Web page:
There has been some good extralegislative work done by the Trump administration, largely by such Republican stalwarts as Scott Pruitt (formerly a Jeb Bush man) and Betsy DeVos (a Jeb Bush and Marco Rubio supporter). That’s to be celebrated. But it is fairly modest stuff. At the same time, Congress has exhibited a surprising degree of dysfunction, with the formal leadership of Mitch McConnell and Paul Ryan, as well as such informal leaders as Ted Cruz, coming out as neither fish nor fowl — now joining Trump in his risible demagogic posturing, now trying to correct for his excesses. The Republican party managed to wrong-foot itself on the question of child molestation in the matter of Roy Moore, while Steve Bannon and the Breitbart element sprinted to distance themselves from their former ally Paul Nehlen, a vicious Jew-hating halfwit they had previously supported in his failed electoral campaign against Paul Ryan. Bannon had appeared with Nehlen as recently as December 11, at a rally for Roy Moore, an occasion upon which Nehlen charged that Ryan had accepted “dirty pedophilia money.” Well. Two weeks later, his editorial contributions to Breitbart have been memory-holed.
There’s Neil Gorsuch. Thank Senator McConnell for that.
Trump has long been mired in an even shallower version of Ron Paul’s foreign-policy philosophy.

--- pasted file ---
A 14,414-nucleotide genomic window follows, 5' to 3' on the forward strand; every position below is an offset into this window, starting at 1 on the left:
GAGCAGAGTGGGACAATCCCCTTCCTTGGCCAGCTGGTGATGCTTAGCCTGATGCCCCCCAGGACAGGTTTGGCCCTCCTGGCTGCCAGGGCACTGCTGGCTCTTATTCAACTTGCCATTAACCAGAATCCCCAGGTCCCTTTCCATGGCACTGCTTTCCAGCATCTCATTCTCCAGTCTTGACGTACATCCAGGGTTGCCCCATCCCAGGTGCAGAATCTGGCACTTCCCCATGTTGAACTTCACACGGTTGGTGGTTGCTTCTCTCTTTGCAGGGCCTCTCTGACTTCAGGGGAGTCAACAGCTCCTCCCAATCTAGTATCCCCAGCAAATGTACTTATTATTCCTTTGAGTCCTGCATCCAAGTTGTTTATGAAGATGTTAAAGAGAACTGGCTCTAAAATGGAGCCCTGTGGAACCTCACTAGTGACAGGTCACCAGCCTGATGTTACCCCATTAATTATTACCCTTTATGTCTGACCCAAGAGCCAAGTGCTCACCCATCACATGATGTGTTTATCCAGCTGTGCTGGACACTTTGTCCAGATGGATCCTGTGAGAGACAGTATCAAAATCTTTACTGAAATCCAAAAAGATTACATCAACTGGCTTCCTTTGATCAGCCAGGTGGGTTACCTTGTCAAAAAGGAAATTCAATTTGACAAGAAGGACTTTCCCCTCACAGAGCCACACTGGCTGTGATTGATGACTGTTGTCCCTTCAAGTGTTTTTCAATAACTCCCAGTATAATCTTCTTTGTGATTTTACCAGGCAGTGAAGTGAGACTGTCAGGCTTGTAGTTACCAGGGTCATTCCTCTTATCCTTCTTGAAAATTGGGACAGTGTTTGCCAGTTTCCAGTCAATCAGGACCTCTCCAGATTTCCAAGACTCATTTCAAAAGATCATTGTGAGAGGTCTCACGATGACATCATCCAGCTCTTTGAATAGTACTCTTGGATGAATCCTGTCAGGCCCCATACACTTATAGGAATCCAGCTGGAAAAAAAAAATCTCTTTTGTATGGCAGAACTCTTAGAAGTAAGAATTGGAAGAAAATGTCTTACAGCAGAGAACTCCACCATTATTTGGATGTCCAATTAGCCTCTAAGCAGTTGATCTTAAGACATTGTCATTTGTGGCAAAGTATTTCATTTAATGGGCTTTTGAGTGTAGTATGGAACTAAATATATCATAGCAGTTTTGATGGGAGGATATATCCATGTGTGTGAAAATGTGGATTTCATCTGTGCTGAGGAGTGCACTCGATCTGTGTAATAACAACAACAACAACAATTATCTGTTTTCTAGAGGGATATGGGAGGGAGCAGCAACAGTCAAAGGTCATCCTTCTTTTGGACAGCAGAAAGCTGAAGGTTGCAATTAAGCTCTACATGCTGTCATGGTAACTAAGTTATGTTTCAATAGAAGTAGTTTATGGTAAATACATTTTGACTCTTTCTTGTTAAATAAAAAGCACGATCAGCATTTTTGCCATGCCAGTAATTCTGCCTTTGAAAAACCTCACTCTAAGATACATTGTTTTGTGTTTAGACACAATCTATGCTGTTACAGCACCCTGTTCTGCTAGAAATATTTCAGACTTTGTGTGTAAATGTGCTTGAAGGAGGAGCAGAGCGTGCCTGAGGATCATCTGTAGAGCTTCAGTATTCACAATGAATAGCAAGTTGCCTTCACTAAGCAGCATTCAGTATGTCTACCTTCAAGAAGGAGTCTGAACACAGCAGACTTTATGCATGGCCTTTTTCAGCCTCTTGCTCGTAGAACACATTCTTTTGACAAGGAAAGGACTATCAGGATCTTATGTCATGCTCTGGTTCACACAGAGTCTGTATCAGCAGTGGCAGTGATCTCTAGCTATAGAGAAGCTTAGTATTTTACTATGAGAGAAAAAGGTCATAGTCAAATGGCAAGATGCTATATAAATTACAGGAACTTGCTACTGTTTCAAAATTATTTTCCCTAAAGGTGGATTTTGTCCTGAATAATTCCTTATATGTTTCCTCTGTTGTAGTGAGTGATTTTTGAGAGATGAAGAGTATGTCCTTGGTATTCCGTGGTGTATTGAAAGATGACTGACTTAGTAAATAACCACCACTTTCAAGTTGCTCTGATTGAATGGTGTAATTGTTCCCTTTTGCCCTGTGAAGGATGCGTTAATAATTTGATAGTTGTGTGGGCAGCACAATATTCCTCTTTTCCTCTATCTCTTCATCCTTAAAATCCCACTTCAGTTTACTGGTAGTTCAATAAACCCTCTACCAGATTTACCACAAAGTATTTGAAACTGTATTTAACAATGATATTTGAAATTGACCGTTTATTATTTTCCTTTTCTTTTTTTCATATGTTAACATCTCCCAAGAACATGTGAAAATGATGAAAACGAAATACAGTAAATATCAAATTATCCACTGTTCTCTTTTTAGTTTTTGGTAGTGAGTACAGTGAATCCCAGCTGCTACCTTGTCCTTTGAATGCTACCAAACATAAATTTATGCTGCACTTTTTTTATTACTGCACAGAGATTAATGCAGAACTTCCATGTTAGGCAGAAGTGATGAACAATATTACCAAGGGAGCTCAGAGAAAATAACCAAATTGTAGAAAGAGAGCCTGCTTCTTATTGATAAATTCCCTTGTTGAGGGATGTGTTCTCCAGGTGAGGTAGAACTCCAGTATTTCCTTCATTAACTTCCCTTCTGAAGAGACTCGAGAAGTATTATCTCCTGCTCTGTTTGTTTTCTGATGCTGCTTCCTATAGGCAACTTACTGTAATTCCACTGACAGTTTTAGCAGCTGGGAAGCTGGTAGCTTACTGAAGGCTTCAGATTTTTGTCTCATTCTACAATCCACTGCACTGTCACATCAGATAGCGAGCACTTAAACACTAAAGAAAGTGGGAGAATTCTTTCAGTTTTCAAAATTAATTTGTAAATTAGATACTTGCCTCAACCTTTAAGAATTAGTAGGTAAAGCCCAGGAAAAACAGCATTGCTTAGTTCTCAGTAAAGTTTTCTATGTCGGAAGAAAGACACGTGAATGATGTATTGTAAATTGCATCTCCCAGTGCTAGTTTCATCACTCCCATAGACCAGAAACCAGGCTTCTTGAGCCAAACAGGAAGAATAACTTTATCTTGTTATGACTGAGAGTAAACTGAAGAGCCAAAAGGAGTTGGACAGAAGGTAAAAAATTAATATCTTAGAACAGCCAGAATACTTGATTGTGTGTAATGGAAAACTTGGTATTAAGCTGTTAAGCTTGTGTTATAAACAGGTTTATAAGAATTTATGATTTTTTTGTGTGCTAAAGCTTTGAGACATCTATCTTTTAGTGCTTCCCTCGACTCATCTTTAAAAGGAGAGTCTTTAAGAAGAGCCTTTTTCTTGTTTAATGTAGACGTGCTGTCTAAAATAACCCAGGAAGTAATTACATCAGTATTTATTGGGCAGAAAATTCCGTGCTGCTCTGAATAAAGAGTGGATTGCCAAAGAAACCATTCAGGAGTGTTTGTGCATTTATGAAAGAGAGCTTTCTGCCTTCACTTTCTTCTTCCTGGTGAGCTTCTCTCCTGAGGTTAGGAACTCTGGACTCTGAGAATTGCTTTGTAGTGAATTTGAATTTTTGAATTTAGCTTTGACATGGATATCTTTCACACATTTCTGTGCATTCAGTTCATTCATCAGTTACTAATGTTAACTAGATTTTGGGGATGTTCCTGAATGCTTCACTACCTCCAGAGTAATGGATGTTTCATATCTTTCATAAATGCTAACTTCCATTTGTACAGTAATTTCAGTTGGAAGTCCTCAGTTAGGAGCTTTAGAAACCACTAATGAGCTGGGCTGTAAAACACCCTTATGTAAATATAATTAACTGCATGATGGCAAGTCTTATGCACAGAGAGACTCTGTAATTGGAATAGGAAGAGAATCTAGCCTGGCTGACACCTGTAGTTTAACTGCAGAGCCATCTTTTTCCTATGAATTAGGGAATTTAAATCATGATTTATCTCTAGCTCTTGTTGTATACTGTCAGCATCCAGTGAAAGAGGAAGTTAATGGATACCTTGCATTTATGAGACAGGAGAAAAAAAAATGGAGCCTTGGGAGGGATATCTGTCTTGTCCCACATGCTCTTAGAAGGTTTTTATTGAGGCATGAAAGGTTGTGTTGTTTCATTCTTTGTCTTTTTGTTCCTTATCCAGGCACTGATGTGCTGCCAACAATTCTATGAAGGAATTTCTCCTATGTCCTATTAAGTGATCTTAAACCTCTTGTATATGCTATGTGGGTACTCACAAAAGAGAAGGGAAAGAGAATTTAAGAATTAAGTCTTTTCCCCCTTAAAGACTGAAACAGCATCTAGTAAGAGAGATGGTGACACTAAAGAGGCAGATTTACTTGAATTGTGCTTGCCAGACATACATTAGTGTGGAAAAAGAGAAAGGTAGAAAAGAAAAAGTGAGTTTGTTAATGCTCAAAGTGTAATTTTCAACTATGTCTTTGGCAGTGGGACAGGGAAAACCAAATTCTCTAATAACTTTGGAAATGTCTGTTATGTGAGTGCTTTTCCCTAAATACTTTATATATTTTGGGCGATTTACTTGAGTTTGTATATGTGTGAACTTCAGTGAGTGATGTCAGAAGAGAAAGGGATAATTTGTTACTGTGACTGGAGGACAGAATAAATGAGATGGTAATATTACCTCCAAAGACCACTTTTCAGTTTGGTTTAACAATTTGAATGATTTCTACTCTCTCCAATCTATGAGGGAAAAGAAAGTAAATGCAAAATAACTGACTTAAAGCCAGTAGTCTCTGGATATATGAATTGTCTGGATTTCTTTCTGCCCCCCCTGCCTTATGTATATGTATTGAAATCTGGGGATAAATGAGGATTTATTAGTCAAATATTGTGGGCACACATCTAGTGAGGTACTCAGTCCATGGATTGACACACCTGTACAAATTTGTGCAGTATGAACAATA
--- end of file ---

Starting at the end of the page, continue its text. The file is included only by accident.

The war against the Islamic State has been going well. But that, like the globalist-friendly corporate-tax reform, is a victory that represents a departure from Trumpism rather than a fulfillment of it. Trump has long been mired in an even shallower version of Ron Paul’s foreign-policy philosophy, holding that American commitments around the world are too burdensome and too expensive, sucking up precious resources that we could be using to patch up potholes in Poughkeepsie. Those who decry the open-ended American commitment to participating in every skirmish from Syria to Congo (one winces at the prospect of the clumsy-mouthed Donald Trump giving an underrehearsed speech on Niger) have a point, and the failure of George W. Bush’s democracy project points to the need for a deep and broad rethinking of American military strategy and procedures. Donald Trump is not the man to do that, and so those among his supporters who denounce “globalist neocons,” especially the Jewish ones, and their alleged commitment to endless war for profit and glory will for now have to satisfy themselves with their . . . tax cuts for globalist multinationals and the globalist plutocrats who hold interests in them. Funny kind of populism. Funny kind of nationalism.
At least we’ll have plenty of ethanol.
That 2017 has been a year of lost opportunities is an important failure for Republicans, who are likely to accomplish even less in 2018, when the prospect of congressional elections held in the shadow of Trump’s unpopularity will brighten the already visible yellow streak running down the back of Republican Washington. Perhaps things will go differently. But it may very well be the case that 2017 represents all that Republicans will really get out of the Trump phenomenon: a little bit of reform, a lot of noise, and a reputation that may never recover and may not deserve to.